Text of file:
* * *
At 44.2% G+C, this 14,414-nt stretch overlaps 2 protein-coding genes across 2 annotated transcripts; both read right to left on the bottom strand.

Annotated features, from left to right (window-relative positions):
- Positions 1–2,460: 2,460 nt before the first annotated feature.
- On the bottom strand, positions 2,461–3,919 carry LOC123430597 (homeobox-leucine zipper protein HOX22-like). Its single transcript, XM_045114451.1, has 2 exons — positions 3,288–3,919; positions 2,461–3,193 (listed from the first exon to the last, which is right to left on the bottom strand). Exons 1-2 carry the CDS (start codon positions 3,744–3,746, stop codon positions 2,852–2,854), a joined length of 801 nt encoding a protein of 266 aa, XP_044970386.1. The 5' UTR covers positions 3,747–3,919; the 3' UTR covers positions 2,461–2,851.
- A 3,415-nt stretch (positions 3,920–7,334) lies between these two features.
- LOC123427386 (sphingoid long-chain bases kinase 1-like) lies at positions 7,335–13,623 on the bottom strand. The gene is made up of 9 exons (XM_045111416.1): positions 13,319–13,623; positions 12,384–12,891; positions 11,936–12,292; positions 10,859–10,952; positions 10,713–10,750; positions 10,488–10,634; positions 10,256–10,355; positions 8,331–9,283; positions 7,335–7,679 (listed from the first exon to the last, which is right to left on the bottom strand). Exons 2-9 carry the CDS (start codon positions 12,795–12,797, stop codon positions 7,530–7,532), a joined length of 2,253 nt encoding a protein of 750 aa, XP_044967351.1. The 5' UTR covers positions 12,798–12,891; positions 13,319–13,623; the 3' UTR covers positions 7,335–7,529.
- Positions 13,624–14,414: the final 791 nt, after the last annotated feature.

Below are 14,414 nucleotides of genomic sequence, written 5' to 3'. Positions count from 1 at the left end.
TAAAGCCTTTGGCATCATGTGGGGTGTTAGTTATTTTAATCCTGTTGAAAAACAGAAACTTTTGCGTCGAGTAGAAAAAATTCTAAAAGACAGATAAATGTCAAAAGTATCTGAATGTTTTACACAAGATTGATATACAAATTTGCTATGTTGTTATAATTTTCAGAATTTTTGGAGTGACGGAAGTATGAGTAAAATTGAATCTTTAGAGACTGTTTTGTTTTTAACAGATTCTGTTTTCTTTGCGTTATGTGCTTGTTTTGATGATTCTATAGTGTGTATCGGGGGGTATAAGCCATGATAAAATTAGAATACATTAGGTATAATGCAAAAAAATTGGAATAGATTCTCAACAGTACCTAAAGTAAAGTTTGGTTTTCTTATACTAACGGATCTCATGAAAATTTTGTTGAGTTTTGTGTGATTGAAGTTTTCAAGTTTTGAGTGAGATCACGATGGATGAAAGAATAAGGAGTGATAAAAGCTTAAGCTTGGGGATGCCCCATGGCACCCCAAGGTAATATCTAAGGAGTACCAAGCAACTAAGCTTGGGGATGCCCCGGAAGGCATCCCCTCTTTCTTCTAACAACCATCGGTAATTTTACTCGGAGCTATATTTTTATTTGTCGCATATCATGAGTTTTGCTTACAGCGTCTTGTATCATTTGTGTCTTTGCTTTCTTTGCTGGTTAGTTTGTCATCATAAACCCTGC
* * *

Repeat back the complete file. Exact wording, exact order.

At 44.2% G+C, this 14,414-nt stretch overlaps 2 protein-coding genes across 2 annotated transcripts; both read right to left on the bottom strand.

Annotated features, from left to right (window-relative positions):
- Positions 1–2,460: 2,460 nt before the first annotated feature.
- On the bottom strand, positions 2,461–3,919 carry LOC123430597 (homeobox-leucine zipper protein HOX22-like). Its single transcript, XM_045114451.1, has 2 exons — positions 3,288–3,919; positions 2,461–3,193 (listed from the first exon to the last, which is right to left on the bottom strand). Exons 1-2 carry the CDS (start codon positions 3,744–3,746, stop codon positions 2,852–2,854), a joined length of 801 nt encoding a protein of 266 aa, XP_044970386.1. The 5' UTR covers positions 3,747–3,919; the 3' UTR covers positions 2,461–2,851.
- A 3,415-nt stretch (positions 3,920–7,334) lies between these two features.
- LOC123427386 (sphingoid long-chain bases kinase 1-like) lies at positions 7,335–13,623 on the bottom strand. The gene is made up of 9 exons (XM_045111416.1): positions 13,319–13,623; positions 12,384–12,891; positions 11,936–12,292; positions 10,859–10,952; positions 10,713–10,750; positions 10,488–10,634; positions 10,256–10,355; positions 8,331–9,283; positions 7,335–7,679 (listed from the first exon to the last, which is right to left on the bottom strand). Exons 2-9 carry the CDS (start codon positions 12,795–12,797, stop codon positions 7,530–7,532), a joined length of 2,253 nt encoding a protein of 750 aa, XP_044967351.1. The 5' UTR covers positions 12,798–12,891; positions 13,319–13,623; the 3' UTR covers positions 7,335–7,529.
- Positions 13,624–14,414: the final 791 nt, after the last annotated feature.

Below are 14,414 nucleotides of genomic sequence, written 5' to 3'. Positions count from 1 at the left end.
TAAAGCCTTTGGCATCATGTGGGGTGTTAGTTATTTTAATCCTGTTGAAAAACAGAAACTTTTGCGTCGAGTAGAAAAAATTCTAAAAGACAGATAAATGTCAAAAGTATCTGAATGTTTTACACAAGATTGATATACAAATTTGCTATGTTGTTATAATTTTCAGAATTTTTGGAGTGACGGAAGTATGAGTAAAATTGAATCTTTAGAGACTGTTTTGTTTTTAACAGATTCTGTTTTCTTTGCGTTATGTGCTTGTTTTGATGATTCTATAGTGTGTATCGGGGGGTATAAGCCATGATAAAATTAGAATACATTAGGTATAATGCAAAAAAATTGGAATAGATTCTCAACAGTACCTAAAGTAAAGTTTGGTTTTCTTATACTAACGGATCTCATGAAAATTTTGTTGAGTTTTGTGTGATTGAAGTTTTCAAGTTTTGAGTGAGATCACGATGGATGAAAGAATAAGGAGTGATAAAAGCTTAAGCTTGGGGATGCCCCATGGCACCCCAAGGTAATATCTAAGGAGTACCAAGCAACTAAGCTTGGGGATGCCCCGGAAGGCATCCCCTCTTTCTTCTAACAACCATCGGTAATTTTACTCGGAGCTATATTTTTATTTGTCGCATATCATGAGTTTTGCTTACAGCGTCTTGTATCATTTGTGTCTTTGCTTTCTTTGCTGGTTAGTTTGTCATCATAAACCCTGC